Applying this definition to our asset in some examples:
  • Looking at the ratio of return and volatility (Sharpe) of 0.52 in the last 5 years of SPDR Gold Trust, we see it is relatively lower, thus worse in comparison to the benchmark SPY (0.58)
  • Compared with SPY (0.41) in the period of the last 3 years, the ratio of return and volatility (Sharpe) of 0.72 is larger, thus better.

Sortino:

'The Sortino ratio, a variation of the Sharpe ratio only factors in the downside, or negative volatility, rather than the total volatility used in calculating the Sharpe ratio. The theory behind the Sortino variation is that upside volatility is a plus for the investment, and it, therefore, should not be included in the risk calculation. Therefore, the Sortino ratio takes upside volatility out of the equation and uses only the downside standard deviation in its calculation instead of the total standard deviation that is used in calculating the Sharpe ratio.'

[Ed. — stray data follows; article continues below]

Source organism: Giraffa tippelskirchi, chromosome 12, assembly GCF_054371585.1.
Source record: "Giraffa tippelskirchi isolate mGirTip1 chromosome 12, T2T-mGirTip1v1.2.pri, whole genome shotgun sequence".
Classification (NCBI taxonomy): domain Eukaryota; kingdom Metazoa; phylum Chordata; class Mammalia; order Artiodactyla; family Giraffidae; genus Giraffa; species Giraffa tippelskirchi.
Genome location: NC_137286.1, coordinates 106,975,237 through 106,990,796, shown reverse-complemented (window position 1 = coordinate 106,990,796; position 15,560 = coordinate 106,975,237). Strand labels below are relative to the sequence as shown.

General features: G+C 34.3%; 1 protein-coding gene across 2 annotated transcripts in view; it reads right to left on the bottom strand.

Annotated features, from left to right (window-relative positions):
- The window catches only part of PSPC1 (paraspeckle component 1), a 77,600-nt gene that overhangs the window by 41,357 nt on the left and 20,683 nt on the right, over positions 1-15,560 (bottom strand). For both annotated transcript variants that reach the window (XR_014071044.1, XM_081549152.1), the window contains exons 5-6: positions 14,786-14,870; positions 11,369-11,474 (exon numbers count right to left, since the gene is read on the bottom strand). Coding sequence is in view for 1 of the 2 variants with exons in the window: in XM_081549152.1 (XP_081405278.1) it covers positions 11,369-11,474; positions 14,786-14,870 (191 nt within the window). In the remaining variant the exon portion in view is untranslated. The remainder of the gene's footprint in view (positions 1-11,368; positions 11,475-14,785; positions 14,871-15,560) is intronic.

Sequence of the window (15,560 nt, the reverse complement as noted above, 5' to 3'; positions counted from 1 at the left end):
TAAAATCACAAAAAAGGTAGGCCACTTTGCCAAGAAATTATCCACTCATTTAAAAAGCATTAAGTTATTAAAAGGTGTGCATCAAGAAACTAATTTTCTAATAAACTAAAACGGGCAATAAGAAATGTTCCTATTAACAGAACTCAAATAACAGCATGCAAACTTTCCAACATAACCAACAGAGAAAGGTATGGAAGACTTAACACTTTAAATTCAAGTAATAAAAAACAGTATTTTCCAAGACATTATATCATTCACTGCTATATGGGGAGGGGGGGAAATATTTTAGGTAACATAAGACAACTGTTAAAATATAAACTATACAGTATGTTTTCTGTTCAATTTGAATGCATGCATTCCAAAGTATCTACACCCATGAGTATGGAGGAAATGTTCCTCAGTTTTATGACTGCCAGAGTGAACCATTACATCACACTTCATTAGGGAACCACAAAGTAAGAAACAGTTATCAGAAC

Which means for our asset as example:
  • Looking at the downside risk / excess return profile of 0.75 in the last 5 years of SPDR Gold Trust, we see it is relatively lower, thus worse in comparison to the benchmark SPY (0.8)
  • During the last 3 years, the downside risk / excess return profile is 1.04, which is larger, thus better than the value of 0.56 from the benchmark.

Ulcer:

'The ulcer index is a stock market risk measure or technical analysis indicator devised by Peter Martin in 1987, and published by him and Byron McCann in their 1989 book The Investors Guide to Fidelity Funds. It's designed as a measure of volatility, but only volatility in the downward direction, i.e. the amount of drawdown or retracement occurring over a period. Other volatility measures like standard deviation treat up and down movement equally, but a trader doesn't mind upward movement, it's the downside that causes stress and stomach ulcers that the index's name suggests.'